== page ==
Suspended teacher sues LAUSD over Facebook page he says is fake
Craig Clough | August 21, 2015
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A student was eventually arrested by the LAPD and charged with creating the page, but not before the teacher, Jason Duchan, was suspended from his job as an art instructor at John Francis Polytechnic High School in Sun Valley.
Duchan’s lawsuit, which was filed in Los Angeles Superior Court and seeks unspecified damages, includes allegations of retaliation, harassment, defamation, invasion of privacy and intentional infliction of emotional distress, according to City News Service. Duchan also claims he has suffered panic attacks and other mental health struggles as a result of his suspension and the district’s retaliation.
Duchan spoke to LA School Report in March and he outlined the details of his complaints against the district, which began in November of 2014, when he said he was suddenly suspended without being told why. Duchan said if district officials had asked him about the Facebook page, the matter could have been cleared up in one afternoon without a suspension.
“They should have called me in and showed me the Facebook page,” Duchan said in a phone interview.
Duchan provided screen shots of the Facebook page, which had a total of one friend and three posts that included some mild sexual references. Duchan said the one friend the page had turned out to be the student who was arrested for creating it. Duchan said he had caught the student drawing genitals on a desk — something one of the Facebook posts made a reference to — and reported him to the school’s principal. He said he believes the Facebook page was created as a revenge plot by the student.
The district sent out a letter to all the school’s parents informing them of Duchan’s removal, something that is district policy in the aftermath of the Miramonte Elementary abuse scandal when LA Unified created new procedures to deal with sexual misconduct allegations against district employees.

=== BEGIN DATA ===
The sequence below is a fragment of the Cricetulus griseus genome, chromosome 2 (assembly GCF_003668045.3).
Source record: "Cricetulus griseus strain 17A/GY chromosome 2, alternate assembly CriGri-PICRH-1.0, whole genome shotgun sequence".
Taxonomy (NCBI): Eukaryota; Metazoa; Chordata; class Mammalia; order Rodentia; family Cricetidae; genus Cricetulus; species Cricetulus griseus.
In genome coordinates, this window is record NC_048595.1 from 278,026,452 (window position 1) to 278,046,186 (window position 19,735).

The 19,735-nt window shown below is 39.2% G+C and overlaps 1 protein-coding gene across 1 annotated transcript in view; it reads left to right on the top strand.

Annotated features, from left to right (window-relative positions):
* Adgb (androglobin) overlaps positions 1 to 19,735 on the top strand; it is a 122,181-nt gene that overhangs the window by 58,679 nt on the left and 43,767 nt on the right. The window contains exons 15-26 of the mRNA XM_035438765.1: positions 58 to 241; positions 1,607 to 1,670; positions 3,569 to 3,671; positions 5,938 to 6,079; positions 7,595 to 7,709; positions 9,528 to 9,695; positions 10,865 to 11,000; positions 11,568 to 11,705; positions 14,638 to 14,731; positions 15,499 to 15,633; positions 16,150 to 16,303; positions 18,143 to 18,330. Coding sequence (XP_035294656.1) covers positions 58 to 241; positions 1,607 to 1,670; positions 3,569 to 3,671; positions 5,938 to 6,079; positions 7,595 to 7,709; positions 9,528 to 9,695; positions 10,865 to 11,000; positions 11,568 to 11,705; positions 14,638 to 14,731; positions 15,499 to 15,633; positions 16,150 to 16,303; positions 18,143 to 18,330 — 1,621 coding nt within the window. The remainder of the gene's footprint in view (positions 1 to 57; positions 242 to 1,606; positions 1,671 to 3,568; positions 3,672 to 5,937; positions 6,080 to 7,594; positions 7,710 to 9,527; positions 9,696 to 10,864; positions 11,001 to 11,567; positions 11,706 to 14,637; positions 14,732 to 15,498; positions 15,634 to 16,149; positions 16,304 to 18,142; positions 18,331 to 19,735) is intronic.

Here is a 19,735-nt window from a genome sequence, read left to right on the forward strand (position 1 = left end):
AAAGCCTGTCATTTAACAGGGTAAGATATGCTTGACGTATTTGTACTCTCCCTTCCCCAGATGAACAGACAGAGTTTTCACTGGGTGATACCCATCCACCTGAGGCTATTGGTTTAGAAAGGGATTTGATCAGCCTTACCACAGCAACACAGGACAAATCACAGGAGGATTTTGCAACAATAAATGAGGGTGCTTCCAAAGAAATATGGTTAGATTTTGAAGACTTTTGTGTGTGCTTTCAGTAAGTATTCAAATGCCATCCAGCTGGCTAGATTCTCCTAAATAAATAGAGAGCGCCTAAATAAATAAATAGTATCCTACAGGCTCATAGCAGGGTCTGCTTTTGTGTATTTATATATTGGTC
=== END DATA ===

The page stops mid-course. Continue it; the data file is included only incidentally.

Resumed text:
Duchan said the district eventually offered him his old job back after a few weeks but refused to publicly clear his name. LA School Report confirmed in March that a student had been arrested and charged with creating the page. The student was not publicly identified because he was a minor. Despite the arrest, Jose Cantu, head of the district’s Student Safety Investigative Team, said that an active investigation of Duchan by the district was still underway.
“They were putting me into a hostile environment. They had already sent letters home, and wouldn’t parents be upset to find out a teacher under investigation was back in the classroom?” Duchan said.
Sending him back to the same classroom without clearing his name would invite disrespect and hostility from students, parents and other teachers, put him in physical danger, and “caused plaintiff to develop or exacerbate his mental disability,” the suit alleges, according to City News Service. “Plaintiff suffered a severe panic attack.”
LA Unified communications director Shannon Haber said the district was reviewing the lawsuit and had no comment.
Duchan was given a teaching job at the Cesar E. Chavez Learning Academies, but the lawsuit claims the district continued to retaliate against him through various means, including his sick leave absences being reported as being unexcused, City News Service reported.